My nose may be over-sensitive, but I smell trouble.
There are indications that the Catholic Church can follow our own C of E into the abyss of secular PC modernity.
To begin with, when a conservative organisation, which the Church is supposed to be by definition, uses modern polling methods to determine its policy, alarm bells ought to start ringing in every belfry.
Yet that’s what the Vatican did when last year questionnaires were sent to 1.2 billion Catholics all over the world. Considering that about half of them are undereducated Latin American peasants, the polls probed rather deeply into some recondite theological areas.
Here are two sample questions:
Question 1 a): “Describe how the Catholic Church’s teachings on the value of the family contained in the Bible, Gaudium et spes, Familiaris consortio and other documents of the post-conciliar Magisterium is understood by people today?”
Question 2 a): “What place does the idea of the natural law have in the cultural areas of society: in institutions, education, academic circles and among the people at large? What anthropological ideas underlie the discussion on the natural basis of the family?”
It may be disrespectful but true to suggest that even many seminary-educated priests would struggle with such queries. As to the lay Catholics in underprivileged parts of the world, their idea of the natural law is probably vendetta bequeathed from one generation to another.
Anyway, the results are now in and – make sure you’re sitting down, the shock will be so overpowering – most Catholics don’t seem to follow the Church’s dicta on such things as sex before, in or outside marriage, divorce, contraception and cohabitation, heterosexual or otherwise.
In fact, as the Church concedes, its stand on such issues is “commonly perceived today as an intrusion in the intimate life of the couple”.
Now, by unerringly predicting such findings, any sensible person could have spared the Vatican the vast expense of producing and distributing hundreds of millions of questionnaires.
Overwhelming empirical evidence aside, even cursory familiarity with Genesis would lead to the conclusion that most people are sinners. If that weren’t the case, Christianity in general and the Catholic Church in particular would be superfluous.
Let my learned Catholic friends correct me, but my impression is that this institution, and others like it, have been brought into this world precisely to assist people’s salvation in spite of their being sinners.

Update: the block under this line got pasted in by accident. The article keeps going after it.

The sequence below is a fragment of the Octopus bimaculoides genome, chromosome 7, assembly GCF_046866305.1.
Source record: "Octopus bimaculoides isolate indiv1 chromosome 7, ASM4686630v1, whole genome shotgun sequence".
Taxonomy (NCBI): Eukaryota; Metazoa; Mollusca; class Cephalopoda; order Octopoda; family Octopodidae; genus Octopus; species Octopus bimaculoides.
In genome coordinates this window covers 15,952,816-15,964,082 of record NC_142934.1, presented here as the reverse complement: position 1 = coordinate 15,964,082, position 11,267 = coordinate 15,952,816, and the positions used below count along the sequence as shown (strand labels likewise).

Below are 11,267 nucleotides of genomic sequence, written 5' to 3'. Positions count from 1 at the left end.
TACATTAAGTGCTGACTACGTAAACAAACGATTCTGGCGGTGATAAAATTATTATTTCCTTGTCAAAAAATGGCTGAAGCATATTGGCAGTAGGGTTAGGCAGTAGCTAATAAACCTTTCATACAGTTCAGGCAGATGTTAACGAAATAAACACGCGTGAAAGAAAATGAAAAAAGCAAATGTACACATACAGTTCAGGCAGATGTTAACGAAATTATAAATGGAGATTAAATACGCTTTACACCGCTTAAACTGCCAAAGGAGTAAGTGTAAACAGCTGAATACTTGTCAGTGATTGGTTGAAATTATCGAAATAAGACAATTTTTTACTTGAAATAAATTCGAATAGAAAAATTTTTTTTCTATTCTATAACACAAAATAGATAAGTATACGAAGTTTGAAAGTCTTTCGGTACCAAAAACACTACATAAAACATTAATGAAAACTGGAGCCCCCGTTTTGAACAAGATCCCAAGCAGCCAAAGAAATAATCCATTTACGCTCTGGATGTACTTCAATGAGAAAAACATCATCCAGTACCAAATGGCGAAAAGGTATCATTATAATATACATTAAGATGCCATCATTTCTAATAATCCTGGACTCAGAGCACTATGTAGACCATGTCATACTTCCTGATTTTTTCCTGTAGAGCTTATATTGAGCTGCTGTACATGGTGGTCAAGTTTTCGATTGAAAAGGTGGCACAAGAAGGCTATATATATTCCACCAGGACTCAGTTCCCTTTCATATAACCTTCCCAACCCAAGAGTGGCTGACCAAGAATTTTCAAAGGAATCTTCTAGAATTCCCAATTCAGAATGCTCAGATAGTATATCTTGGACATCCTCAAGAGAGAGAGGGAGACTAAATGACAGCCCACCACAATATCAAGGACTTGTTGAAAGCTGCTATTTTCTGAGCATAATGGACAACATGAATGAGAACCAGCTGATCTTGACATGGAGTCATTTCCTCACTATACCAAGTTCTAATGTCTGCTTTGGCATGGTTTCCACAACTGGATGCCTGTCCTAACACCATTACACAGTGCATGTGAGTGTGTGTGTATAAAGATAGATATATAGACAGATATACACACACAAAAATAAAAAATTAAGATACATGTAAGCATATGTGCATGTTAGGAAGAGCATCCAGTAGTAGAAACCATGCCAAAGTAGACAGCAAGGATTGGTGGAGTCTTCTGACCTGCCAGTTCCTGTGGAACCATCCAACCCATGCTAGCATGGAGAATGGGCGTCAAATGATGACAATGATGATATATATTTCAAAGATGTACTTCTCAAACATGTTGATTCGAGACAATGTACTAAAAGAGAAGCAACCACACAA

Part of this mission has to be communicating in no uncertain terms what sin is and how it must be avoided or, that failing, repented and atoned.
Yet the Church’s reaction to the poll results seems to be that, if most people sin against its doctrine, the doctrine must be revised and the very concept of sin redefined.
This reaction is as predictable as the results themselves. After all, what would have been the point of wasting millions on this poll if the Church hadn’t been prepared to readjust its doctrine to public opinion?
To be sure, Church officials couched their plans in the language of public relations. They didn’t come out and say that the doctrine was going to be changed. Instead Monsignor Bruno Forte only said that “We will not close our eyes to anything. These problems will be considered.”
What problems would they be? That most people are sinners? One would suggest that this problem has been adequately covered both in the Scripture and the subsequent theological literature.
And what’s the point in considering such problems, or indeed finding out about them by sending out useless questionnaires, if the Church remains firm in its adherence to doctrine?
The only proper response to such findings would be that the Church must redouble its efforts in offering doctrinal guidance to parishioners, telling them what’s right and what’s wrong, perhaps explaining to them that their salvation may be compromised if they go wrong.
After all, even secular laws don’t automatically change because many people break them. Nor are they adjusted to accommodate lawbreakers. If they were, Her Majesty’s Customs and Excise, to name just one department, would have to be abolished.
One would expect an even greater rigidity in matters of Church doctrine. Alas, secular trends inspired by political correctness these days trump tradition everywhere you look. This, regrettably, includes even organisations whose raison d’être is to protect tradition from secular fads.